Triage is a term that has its origins in World War I, among French doctors who were treating battlefield wounded. One doctor often had many wounded soldiers to treat at the same time, and they had to decide which soldiers were probably going to live whether they got immediate treatment or not, which ones could be saved if they were treated immediately, and which ones were so gravely wounded that they would likely die no matter how quickly and to what extent they were treated. Triage.
Well, the Democrats are in so much trouble this year that the Democratic Congressional Campaign Committee (DCCC), has had to make the same tough decision with respect to their vulnerable candidates. Who should be okay, who's in trouble but can be saved, and who will lose no matter how much money or resources are spent to save them. Two days ago, they put Steve Driehaus into this third category -- can't be saved.
The DCCC had purchased $563,000 worth of TV ads for the Driehaus campaign in the Cincinnati media market. They pulled it all.
Here's what some of the top political news sources in the nation have to say about it. NBC News political reporter Chuck Todd says: "Polling in this Cincinnati-area district this entire year had shown Driehaus behind Chabot With the DCCC now out, it's fair to say the national party doesn't have a lot of confidence in its chance of Driehaus holding on. In other words, he's being written off."
Here's what the Washington Post had to say: "National Democrats are beginning to cut off the money flow to some embattled incumbents, in order to shift the cash to other once-safe districts, a key sign strategists have decided their races may be lost."
And finally, perhaps Washington's top political pundit, Stu Rothenberg, of the Rothenberg Report says: "It is difficult to read the cancelations as anything other than the Committee's decision to write off the Driehaus race."
So there you have it. The election's over, right? We've got it in the bag. Uh, NO. We've got three more weeks of hard work to do. No one rests. No getting complacent. Confidence, yes. Overconfidence, no.
Let's face it, it all comes down to which candidate gets the most votes BY Election Day, Tuesday, November 2nd, exactly 20 days from today. And although most of the votes will actually be cast on Election Day, up to 40% of the votes could be cast during the 35 day period before the election, between September 28th and November 2nd. In Ohio votes can cast by absentee ballot, or one can go to the Board of Elections at 824 Broadway.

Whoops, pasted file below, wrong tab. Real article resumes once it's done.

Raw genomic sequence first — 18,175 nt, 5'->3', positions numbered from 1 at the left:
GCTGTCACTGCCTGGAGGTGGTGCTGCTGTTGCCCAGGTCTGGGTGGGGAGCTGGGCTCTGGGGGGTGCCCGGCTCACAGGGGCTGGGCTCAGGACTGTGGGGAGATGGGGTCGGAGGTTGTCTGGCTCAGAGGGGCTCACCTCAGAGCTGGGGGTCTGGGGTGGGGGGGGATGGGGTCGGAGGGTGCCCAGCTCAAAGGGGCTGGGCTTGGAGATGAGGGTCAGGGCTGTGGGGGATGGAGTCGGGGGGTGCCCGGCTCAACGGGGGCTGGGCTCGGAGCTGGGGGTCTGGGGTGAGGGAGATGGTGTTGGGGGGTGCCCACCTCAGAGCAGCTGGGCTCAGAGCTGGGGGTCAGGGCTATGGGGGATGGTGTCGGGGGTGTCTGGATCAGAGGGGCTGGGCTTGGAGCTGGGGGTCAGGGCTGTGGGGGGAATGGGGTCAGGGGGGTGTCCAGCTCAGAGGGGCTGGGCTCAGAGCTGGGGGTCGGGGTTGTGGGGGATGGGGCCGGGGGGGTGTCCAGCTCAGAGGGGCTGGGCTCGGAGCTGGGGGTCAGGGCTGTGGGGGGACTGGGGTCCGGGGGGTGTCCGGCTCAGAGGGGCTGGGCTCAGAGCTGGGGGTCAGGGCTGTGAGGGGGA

One of the reasons I lost the election last time was that Democrats cast twice as many early votes as Republicans. We can't let that happen this time, and I'd like to ask for your help to make sure it doesn't. Would you consider casting an absentee ballot this year? You should have received a request for an absentee ballot form, from the Board of Elections. Just fill it out and return it, and they will send you an Absentee Ballot to vote with. If you can't locate the request form, you can order another one by calling the Board of Elections at 632-7000 or you can call my campaign at 481-9998.
Or let me make one other suggestion. President Obama is coming to Ohio this Sunday to try to energize early voting among the Democratic liberal base. We're having a rally this Sunday downtown at the Verdin Bell Center near the Board of Elections at 11:00 a.m. Then for those who wish to do so, we're going to walk together a couple of blocks to the Board of Elections to vote. We'd love to have you join us. You can call my campaign at 481-9998 to get additional information.
So in conclusion, yes things look good for us to win this race. But there must be no letting up, no sitting on our lead, no dancing in the end zone. There will be plenty of time for celebrating after November 2nd.
For the next three weeks we must stay focused like a laser beam on getting the conservative/Republican/Independent vote out. And then when we win, we must stay focused on getting this country back on track, getting the economy moving again, stopping the out-of-control spending, and getting America back to work. A tall order, but one that we can together accomplish.